That’s a total of US$332 billion dollars annually from both the Animation and Video Gaming industries combined up for grabs by student Animators and Video Game Designers. This potential means that a rethink of education may be necessary, especially as Animation and Video Games can be used effectively to teach Primary School Children (Deer, 2016, June 23) under the Tablets in School Program.

There is even evidence that Tablet usage, with the right type of content might be effective in jumpstarting the fine motor skills (Deer, 2016, October 2) of toddlers. Having fine motor skills is key towards developing Kinesthetic (Bucknell University, 2014) and Visual (Carleton University, 2012, May 15)learning in children.

This could make Animation and Video Games for Education is itself a rapidly growing area, especially if you can code apps in multiple languages (Deer, 2016, July 19), tapping into a global marketplace seeking Jamaican Animation and Video Game design content.

So the Minister of Education, Youth and Information, Senator the Hon. Ruel Reid is seeking to re-align the entire Education sector towards the idea of Animation and Video Game design playing a part in the Education Sector, quote: “The entire education training system has to be re-aligned to labour market demands, due to these emerging trends in terms of occupations. We have to reorganise our school training programme and curriculum in that regard”.

So re-align the Ministry of Education must, as Animation and Video Game Design is a US$332 billion dollars per annum low hanging fruit. That is, once you have the right equipment and software (Deer, 2013, September 3) to get your content produced, marketed and sold into the Global marketplace online!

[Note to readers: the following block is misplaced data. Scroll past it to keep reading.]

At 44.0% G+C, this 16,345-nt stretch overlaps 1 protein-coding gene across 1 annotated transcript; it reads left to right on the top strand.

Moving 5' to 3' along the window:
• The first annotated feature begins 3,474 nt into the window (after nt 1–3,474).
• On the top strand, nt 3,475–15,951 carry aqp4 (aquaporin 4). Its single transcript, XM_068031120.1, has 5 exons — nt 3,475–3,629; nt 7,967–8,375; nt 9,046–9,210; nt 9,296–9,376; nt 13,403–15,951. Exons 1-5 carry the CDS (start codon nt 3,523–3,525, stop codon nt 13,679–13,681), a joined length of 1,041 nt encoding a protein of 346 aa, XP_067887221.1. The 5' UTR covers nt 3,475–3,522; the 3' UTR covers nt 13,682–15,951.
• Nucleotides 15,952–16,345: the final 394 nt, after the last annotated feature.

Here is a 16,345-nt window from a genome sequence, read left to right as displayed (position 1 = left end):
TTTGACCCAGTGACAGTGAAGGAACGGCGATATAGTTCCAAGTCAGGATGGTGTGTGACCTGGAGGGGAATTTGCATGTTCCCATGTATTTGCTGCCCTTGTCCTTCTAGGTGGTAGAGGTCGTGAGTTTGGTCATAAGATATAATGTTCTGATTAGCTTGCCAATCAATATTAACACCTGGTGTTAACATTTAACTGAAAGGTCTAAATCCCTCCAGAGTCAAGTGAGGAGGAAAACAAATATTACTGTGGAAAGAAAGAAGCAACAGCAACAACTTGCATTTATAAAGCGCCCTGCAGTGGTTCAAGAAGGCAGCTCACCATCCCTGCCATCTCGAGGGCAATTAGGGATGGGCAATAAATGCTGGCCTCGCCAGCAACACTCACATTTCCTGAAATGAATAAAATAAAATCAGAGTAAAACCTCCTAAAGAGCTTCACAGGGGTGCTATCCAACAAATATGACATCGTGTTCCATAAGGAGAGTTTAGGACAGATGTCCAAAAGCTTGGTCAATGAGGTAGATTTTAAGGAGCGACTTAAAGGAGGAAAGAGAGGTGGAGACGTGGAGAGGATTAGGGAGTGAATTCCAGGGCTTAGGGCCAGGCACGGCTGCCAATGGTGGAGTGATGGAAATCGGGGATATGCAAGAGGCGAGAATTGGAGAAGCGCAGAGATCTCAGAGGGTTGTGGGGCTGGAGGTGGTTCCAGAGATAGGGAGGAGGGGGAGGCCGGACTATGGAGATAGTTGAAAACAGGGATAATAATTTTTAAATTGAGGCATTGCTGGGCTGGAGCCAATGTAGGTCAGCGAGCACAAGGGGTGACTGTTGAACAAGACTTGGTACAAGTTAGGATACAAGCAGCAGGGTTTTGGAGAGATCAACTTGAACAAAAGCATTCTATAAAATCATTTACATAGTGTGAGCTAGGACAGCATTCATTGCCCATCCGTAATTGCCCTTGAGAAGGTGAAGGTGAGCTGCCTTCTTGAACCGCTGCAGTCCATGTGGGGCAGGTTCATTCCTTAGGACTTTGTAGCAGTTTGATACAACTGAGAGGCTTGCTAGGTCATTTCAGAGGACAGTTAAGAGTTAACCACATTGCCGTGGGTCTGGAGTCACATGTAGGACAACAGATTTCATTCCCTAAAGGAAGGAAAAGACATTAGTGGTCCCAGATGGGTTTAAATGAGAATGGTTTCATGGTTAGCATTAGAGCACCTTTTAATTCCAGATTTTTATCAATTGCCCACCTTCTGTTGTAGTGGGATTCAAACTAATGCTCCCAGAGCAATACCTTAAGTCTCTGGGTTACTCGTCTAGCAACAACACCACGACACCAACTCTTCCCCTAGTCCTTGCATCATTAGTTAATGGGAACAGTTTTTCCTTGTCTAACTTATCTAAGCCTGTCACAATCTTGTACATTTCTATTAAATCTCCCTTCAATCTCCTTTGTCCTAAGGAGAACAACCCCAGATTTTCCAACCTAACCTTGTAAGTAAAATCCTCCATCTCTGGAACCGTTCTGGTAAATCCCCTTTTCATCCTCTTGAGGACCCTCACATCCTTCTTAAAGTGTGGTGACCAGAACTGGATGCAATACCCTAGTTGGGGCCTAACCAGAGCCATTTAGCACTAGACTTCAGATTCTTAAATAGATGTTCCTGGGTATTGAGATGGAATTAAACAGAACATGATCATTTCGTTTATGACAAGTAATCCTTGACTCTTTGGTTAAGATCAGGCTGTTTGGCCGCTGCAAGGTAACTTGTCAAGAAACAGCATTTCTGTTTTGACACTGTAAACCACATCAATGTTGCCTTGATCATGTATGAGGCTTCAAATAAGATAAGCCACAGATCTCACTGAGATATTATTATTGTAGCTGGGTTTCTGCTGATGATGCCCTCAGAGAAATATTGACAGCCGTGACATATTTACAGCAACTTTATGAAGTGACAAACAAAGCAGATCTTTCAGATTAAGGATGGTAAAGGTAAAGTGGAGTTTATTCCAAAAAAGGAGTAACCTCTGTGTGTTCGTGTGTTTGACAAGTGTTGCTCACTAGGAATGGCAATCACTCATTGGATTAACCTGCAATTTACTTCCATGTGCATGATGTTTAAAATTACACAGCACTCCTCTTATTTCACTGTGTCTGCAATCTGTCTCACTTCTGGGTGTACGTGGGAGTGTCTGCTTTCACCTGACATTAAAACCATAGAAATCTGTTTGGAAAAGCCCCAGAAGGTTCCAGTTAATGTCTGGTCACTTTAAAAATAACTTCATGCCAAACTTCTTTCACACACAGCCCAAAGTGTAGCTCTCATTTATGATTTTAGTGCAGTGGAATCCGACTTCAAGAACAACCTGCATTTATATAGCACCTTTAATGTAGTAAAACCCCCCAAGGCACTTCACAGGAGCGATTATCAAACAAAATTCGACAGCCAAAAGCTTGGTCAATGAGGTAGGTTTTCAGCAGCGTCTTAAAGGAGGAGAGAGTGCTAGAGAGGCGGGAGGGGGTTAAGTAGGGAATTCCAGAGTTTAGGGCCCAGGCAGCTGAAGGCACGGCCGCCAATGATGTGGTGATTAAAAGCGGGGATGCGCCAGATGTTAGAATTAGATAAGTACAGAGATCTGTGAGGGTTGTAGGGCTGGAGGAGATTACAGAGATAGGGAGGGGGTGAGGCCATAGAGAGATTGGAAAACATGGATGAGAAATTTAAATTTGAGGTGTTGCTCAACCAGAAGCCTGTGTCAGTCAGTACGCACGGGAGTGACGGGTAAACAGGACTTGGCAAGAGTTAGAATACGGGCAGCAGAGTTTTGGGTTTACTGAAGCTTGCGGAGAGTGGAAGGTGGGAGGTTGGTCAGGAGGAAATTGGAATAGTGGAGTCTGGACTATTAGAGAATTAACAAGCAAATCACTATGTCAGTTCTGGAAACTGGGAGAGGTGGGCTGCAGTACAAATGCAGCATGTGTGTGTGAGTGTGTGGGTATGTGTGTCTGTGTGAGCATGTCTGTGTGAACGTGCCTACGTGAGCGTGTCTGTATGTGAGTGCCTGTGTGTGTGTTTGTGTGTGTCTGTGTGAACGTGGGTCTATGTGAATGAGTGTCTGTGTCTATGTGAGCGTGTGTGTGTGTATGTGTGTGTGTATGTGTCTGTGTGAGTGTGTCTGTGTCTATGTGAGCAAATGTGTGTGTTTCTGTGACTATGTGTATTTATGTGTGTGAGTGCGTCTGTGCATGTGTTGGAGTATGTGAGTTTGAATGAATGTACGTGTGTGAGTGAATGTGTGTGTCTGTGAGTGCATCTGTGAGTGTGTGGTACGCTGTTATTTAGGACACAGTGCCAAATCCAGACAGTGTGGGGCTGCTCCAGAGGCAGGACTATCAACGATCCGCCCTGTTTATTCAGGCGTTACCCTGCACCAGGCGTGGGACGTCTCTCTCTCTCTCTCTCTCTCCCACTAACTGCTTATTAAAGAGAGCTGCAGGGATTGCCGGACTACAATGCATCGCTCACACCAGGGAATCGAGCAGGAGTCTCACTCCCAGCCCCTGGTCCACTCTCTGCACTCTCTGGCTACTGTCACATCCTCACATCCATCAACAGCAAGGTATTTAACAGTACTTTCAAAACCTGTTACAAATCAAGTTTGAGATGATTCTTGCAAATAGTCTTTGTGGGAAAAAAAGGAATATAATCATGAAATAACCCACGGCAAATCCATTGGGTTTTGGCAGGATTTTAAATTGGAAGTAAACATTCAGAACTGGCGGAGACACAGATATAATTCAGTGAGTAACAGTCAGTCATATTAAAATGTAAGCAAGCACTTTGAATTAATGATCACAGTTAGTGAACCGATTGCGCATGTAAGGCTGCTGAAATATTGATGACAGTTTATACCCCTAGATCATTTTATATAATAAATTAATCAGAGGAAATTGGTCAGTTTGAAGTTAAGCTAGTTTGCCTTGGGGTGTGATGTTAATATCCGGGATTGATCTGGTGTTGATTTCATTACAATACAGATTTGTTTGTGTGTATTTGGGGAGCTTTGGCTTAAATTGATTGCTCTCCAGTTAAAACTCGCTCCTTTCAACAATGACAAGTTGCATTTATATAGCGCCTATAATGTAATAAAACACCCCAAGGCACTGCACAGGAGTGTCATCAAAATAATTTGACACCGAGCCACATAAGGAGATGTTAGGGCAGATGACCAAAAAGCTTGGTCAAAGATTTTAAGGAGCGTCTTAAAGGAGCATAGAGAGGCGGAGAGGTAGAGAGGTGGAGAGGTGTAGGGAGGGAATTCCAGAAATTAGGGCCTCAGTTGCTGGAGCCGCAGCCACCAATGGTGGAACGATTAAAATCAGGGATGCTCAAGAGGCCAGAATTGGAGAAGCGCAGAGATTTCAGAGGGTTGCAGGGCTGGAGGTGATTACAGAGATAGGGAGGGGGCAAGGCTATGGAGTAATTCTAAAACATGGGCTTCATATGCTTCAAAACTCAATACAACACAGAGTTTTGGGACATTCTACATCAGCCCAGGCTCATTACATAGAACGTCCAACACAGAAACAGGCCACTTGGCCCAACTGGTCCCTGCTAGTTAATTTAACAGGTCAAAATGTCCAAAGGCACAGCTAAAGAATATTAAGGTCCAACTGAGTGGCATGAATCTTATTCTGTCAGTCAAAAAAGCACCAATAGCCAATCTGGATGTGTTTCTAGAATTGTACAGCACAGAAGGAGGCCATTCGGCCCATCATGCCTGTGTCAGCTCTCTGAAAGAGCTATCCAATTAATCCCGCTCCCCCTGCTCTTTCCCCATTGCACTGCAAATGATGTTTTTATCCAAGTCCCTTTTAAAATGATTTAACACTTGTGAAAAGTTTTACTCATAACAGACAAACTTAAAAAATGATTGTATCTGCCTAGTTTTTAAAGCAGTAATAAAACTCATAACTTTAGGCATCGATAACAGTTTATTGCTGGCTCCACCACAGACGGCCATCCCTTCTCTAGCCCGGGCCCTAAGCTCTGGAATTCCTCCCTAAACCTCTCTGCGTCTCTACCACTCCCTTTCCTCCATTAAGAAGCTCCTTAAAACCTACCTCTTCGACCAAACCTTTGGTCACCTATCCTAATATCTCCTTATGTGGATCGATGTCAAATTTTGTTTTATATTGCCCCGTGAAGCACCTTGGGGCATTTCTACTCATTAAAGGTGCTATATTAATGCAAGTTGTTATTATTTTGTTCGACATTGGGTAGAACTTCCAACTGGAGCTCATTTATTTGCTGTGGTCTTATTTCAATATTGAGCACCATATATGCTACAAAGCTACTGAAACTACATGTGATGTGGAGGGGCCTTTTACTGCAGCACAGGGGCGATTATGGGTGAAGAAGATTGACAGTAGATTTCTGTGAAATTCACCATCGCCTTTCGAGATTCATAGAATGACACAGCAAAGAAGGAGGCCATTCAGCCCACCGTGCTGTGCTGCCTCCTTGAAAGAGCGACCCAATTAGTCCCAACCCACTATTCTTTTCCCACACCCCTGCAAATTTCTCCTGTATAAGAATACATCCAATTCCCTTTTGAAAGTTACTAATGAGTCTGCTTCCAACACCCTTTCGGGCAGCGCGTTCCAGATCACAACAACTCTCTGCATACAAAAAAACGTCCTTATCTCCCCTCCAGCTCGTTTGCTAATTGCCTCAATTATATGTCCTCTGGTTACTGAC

Here’s the link:

Animation and Game Design syllabus


  1. BucknellUniversity. (2014). Kinesthetic Learning in the Classroom. Retrieved from http://www.facstaff.bucknell.edu/jvt002/Docs/ASEE-2008b.pdf
  2. CarletonUniversity. (2012, May 15). Why Use Media to Enhance Teaching and Learning. Retrieved from http://serc.carleton.edu/sp/library/media/why.html
  3. Deer, L. (2013, September 3).  Animation after Kingstoon – How to make a Video Game for PC, Smartphone and Tablet. Retrieved from http://mythoughtsontechnologyandjamaica.blogspot.com/2013/09/animation-after-kingstoon-how-to-make.html
  4. Deer, L. (2014, August 2). Animation after KingstOON – World Bank Invests US$20 million in Jamaican Animation BPO Brother from another Mother with Great Expectations. Retrieved from  http://mythoughtsontechnologyandjamaica.blogspot.com/2014/08/animation-after-kingstoon-world-bank.html
  5. Deer, L. (2014, October 20). Prof. Joseph Saulter’s Digital Game Design and Development Conference – US$112 Billion Video Gaming Industry may be Jamaicans Next BPO. Retrieved from http://mythoughtsontechnologyandjamaica.blogspot.com/2014/10/prof-joseph-saulters-digital-game.html
  6. SaintLeoUniversity. (2015, August 4). The 3 Types of Learning Styles & How to Use Them for College Success. Retrieved from http://blog.centers.saintleo.edu/blog/the-3-types-of-learning-styles-how-to-use-them-for-college-success
  7. Deer, L. (2015, November 18). How to download CSEC, CCSLC and CAPESyllabuses for Free from CXC. Retrieved from https://lindsworthdeer.wordpress.com/2015/11/18/how-to-download-csec-ccslc-and-cape-syllabuses-for-free-from-cxc/